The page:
My Dear Children follows one woman’s quest to unravel a family mystery, a journey that reveals a little-known anti-Jewish tragedy following WWI.  Scholars today describe what happened as a precursor to the Holocaust.  The consequences of that tragedy continue to reverberate today and serve as a warning for the future.

"Kudos on discovering and making a film about such an amazing story. What courage and life that mother had, and I learned so much from the film. You have uncovered an incredible under known story of our past. Mazel tov."

Aviva Kempner, Director, The Rosenwald Schools, The Life and Times of Hank Greenberg, and The Partisans of Vilna
Synopsis: 

My Dear Children is a journey that reveals a heartbreaking and little-known humanitarian tragedy.  One hundred years ago, Jews in what today is Ukraine, Moldova, and Belarus suffered through what scholars now call “the holocaust of its day.”  Pogroms that swept the region from 1917-1921 killed some 300,000 Jews, perhaps many more. 

Judy Favish, a South African Jew, uses a decades-old letter from her grandmother to trace the events that tore apart her family and tens of thousands of others.  It’s a story unknowingly shared by Jews the world over.

Reviews

"This film is really, really special.  I don’t think I’ve ever cared so much about Jewish history since reading Mila 18.  I can tell, based on being a storyteller myself, that it’s an extraordinarily difficult story to tell.  The archival work they’ve done is astounding.  I genuinely think it’s only slightly hyperbolic to say they’re preventing this history from vanishing."

Jeffrey E. Stern, Author of The Last Thousand and The 15:17 to Paris (Released as a major motion picture directed by Clint Eastwood)

"I’m really excited about My Dear Children and the kind of complex issues that it’s bringing to a very wide audience, and, I think, presenting them in a very sensitive way that people will understand and be touched by."

Natan Meir, Portland State University

"My Dear Children functions as an audio/visual Yizkor (Memorial) Book for events which occurred two decades prior to the Holocaust. Like most Yizkor Books, it contains information many of us might not be familiar with and helps us internalize the challenges faced by our ancestors, along with the values and ideals they held most dear."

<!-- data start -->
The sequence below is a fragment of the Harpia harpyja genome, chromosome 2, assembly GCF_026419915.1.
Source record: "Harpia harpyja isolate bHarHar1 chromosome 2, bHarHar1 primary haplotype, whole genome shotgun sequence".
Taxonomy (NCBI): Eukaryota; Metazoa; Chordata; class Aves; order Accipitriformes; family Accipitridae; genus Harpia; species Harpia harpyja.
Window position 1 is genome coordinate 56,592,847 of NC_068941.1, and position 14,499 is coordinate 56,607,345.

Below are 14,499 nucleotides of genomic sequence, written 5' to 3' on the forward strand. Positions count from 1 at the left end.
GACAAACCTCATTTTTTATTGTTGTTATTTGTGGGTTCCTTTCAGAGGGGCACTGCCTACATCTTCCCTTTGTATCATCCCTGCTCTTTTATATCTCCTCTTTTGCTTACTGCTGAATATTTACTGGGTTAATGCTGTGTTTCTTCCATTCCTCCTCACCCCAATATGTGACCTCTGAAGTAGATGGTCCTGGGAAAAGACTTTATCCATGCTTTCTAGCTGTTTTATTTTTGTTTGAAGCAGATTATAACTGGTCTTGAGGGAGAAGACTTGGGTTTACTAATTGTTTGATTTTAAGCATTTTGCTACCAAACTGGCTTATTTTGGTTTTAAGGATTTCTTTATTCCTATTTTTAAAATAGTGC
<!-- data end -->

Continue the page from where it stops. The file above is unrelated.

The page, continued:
Avraham Groll, Director, JewishGen

"This extraordinary testament was named ‘Audience Favorite’ in the documentary category at our festival.  People loved it, were incredibly touched by it, and agreed that it was a very important piece of history that should not be forgotten."

Julie Sherman, Chair, Harrisburg Jewish Film Festival

"This rare testament, also published in book form, in conjunction with the film’s release, is a painful but essential addition to the historical record and must not be missed. My Dear Children left our audience speechless."

Tina Silverman, Director Southampton Jewish Film Festival
Director's Commentary: 

I am not Jewish, but I was surprised to learn how I have been personally impacted by the humanitarian tragedy that led to My Dear Children.

My Dear Children is based on the memoir of Feiga Shamis, a Jewish mother of 12.  Feiga was driven by anti-Jewish massacres in Eastern Europe more than 100 years ago to give up two of her children for adoption.  Her decision to let those children go saved their lives.

Feiga’s great grandson brought me her memoir eight years ago, believing it might be the basis for a documentary.  At the time, I found Feiga’s accounts of post-WWI anti-Jewish violence confusing.  Why had I never heard of this? I set the book aside.

A year later, my husband became ill and suffered a life-threatening stroke.  He ended up in the hospital where Feiga’s great grandson was a doctor.  Over the next two weeks, my friend Steve coordinated my husband’s care, reviewed his charts, and kept me apprised of my husband’s condition.  Steve was my lifeline.

A year after the stroke, Steve told me his cousin Judy was about to travel to Ukraine to trace Feiga’s story and had invited the extended family.  Steve invited me to join her, and luckily Judy agreed.

To prepare, I re-read Feiga’s memoir and was struck by the fact that Steve is alive because of Feiga’s decision to let those two children go.  I have benefitted from Feiga’s pain.  Here I was, a non-Jew in Northern Virginia, impacted by little-known events a continent away and more than 100 years ago.  If I was impacted, then surely many others have been too, and, like me, have no idea.

Many of the people who died in those massacres simply disappeared.  Entire villages were wiped out.  Their memory erased.  At the root of those massacres was anti-Semitism.  It was a problem then; it’s a problem today.  It’s my goal to bring awareness to this forgotten history, its ongoing repercussions, and what we should learn from it.

Postscript – my husband recovered and is fine.